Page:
Prevention of Photosensitisation
We know that yellowses is a major cause of losses among sheep kept on rough grazing land in Norway’s coastal regions. However, we have no reliable data on the exact geographical range of the disease since it is not notifiable. The spread of yellowses and subsequent losses show spatial and temporal variations, and are difficult to predict. This applies to direct (mortality) and indirect losses, such as reduced weight gain, secondary infections and reduced carcass quality.
The considerable losses of sheep and lambs on rough grazing lands represent an ethical challenge in terms of animal welfare and are also a limiting factor in the utilisation of rough grazing resources for food production and landscape management.
So far, there is no effective prevention against yellowses. For a long time, it has been assumed that the disease is linked to the ingestion of the plant Narthecium ossifragum, commonly known as bog asphodel. The disease has been studied for many years in Norway. During the 2007 grazing season, a variety of [KK1] were found in a study on Norway’s north-western coast (municipality of Halsa). Some of the discovered bacteria produce toxins that can cause photosensitisation (hypersensitivity to light) in animals. This discovery was very important for the further research on the disease, although it has still not been completely clarified which organisms and toxins actually cause the disease.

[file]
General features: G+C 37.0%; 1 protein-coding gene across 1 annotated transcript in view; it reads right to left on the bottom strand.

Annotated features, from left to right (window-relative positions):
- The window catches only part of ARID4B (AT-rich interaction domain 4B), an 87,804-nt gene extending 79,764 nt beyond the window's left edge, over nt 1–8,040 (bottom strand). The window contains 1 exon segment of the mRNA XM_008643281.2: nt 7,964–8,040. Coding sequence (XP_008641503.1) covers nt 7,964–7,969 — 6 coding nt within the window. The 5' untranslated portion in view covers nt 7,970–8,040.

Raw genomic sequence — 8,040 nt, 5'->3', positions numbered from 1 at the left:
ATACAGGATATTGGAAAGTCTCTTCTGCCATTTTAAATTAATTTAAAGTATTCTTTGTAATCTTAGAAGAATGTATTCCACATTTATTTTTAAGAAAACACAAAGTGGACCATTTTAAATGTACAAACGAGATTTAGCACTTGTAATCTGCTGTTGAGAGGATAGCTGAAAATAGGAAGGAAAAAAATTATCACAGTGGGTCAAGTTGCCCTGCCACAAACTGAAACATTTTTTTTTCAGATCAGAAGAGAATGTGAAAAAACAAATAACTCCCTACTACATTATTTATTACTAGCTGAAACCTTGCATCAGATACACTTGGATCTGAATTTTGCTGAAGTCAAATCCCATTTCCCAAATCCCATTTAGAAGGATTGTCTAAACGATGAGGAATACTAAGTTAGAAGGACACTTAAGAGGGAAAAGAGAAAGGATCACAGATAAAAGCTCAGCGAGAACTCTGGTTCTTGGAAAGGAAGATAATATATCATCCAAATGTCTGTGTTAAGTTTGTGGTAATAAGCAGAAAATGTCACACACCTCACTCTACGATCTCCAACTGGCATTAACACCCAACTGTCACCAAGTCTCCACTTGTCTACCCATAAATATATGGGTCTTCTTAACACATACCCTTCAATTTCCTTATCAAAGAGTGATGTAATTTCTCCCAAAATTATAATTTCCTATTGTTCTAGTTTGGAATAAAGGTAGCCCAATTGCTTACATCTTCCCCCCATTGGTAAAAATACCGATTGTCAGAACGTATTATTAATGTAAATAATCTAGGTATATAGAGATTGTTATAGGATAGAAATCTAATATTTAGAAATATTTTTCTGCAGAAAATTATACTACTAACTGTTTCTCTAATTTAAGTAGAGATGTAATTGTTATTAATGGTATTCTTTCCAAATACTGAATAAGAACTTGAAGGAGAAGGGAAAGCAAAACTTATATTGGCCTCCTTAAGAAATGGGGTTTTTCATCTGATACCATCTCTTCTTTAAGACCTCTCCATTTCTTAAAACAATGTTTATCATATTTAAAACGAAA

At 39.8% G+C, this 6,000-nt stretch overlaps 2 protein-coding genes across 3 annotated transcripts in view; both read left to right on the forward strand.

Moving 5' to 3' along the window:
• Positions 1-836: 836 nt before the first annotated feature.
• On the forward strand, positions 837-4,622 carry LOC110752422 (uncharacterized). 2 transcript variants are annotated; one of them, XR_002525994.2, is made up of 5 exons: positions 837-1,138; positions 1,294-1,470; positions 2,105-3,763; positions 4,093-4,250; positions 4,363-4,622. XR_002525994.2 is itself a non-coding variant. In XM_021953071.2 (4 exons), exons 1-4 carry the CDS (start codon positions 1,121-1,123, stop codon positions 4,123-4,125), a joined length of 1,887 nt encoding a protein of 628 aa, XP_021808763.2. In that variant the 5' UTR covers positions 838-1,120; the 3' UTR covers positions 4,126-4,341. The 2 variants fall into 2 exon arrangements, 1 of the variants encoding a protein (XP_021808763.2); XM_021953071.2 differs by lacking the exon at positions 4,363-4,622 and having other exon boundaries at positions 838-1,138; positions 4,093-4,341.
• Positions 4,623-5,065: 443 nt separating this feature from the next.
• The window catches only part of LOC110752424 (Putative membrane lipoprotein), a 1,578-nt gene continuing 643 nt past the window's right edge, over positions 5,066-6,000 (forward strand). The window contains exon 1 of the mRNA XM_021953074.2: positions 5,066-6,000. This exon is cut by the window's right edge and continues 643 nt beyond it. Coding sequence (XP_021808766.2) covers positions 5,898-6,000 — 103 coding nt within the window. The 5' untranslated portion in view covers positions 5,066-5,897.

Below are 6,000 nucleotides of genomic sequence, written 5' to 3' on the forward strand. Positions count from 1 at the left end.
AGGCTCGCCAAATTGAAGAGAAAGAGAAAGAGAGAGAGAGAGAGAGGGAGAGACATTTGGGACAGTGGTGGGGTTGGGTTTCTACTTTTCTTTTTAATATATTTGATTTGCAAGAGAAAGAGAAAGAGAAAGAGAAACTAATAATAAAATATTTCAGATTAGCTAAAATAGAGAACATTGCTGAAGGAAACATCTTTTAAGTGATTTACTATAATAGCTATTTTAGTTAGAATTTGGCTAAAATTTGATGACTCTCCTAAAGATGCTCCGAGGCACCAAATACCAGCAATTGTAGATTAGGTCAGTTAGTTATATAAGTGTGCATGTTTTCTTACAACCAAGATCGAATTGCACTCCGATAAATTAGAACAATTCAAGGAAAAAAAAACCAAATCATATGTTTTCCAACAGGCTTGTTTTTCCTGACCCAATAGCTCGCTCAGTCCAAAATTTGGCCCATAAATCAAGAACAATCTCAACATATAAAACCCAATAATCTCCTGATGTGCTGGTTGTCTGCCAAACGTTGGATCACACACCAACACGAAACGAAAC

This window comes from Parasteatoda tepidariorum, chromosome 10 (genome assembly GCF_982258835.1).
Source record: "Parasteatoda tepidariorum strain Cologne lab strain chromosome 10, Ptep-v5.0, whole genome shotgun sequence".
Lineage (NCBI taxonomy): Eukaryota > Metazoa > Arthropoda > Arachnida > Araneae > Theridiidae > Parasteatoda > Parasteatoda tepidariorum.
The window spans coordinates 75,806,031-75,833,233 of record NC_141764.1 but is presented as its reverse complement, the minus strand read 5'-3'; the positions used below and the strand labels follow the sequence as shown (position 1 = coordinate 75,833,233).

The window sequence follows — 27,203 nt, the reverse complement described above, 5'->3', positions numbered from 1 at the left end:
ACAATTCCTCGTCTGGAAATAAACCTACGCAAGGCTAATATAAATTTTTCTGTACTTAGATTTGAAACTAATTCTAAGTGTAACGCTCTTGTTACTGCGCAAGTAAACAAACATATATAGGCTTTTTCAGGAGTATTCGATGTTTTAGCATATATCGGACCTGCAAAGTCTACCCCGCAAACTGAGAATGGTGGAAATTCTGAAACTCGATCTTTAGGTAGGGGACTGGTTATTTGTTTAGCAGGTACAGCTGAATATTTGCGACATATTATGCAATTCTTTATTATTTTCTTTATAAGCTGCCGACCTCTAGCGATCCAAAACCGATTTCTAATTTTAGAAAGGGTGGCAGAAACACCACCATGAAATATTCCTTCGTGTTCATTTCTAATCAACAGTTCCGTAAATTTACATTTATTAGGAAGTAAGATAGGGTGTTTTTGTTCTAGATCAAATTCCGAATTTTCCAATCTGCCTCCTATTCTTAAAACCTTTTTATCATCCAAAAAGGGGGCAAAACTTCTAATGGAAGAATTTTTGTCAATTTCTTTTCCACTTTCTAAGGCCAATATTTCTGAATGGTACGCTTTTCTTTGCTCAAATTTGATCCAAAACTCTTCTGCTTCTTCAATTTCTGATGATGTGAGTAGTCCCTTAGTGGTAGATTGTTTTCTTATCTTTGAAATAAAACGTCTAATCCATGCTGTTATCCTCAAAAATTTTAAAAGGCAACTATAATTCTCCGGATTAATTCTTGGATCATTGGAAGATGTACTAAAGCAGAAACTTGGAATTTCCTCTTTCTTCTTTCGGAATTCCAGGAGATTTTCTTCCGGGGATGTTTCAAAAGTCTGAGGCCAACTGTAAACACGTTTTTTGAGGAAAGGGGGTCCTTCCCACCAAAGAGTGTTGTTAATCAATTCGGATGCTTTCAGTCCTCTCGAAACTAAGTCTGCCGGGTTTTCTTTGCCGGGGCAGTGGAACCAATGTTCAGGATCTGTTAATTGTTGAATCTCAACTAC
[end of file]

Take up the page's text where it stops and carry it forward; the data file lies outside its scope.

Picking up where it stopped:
The project’s main goal is to determine the scope and geographical range of yellowses in Norway, identify and describe potential toxins and develop a capsule containing substances that can bind the toxins in the animal before these can cause any harm.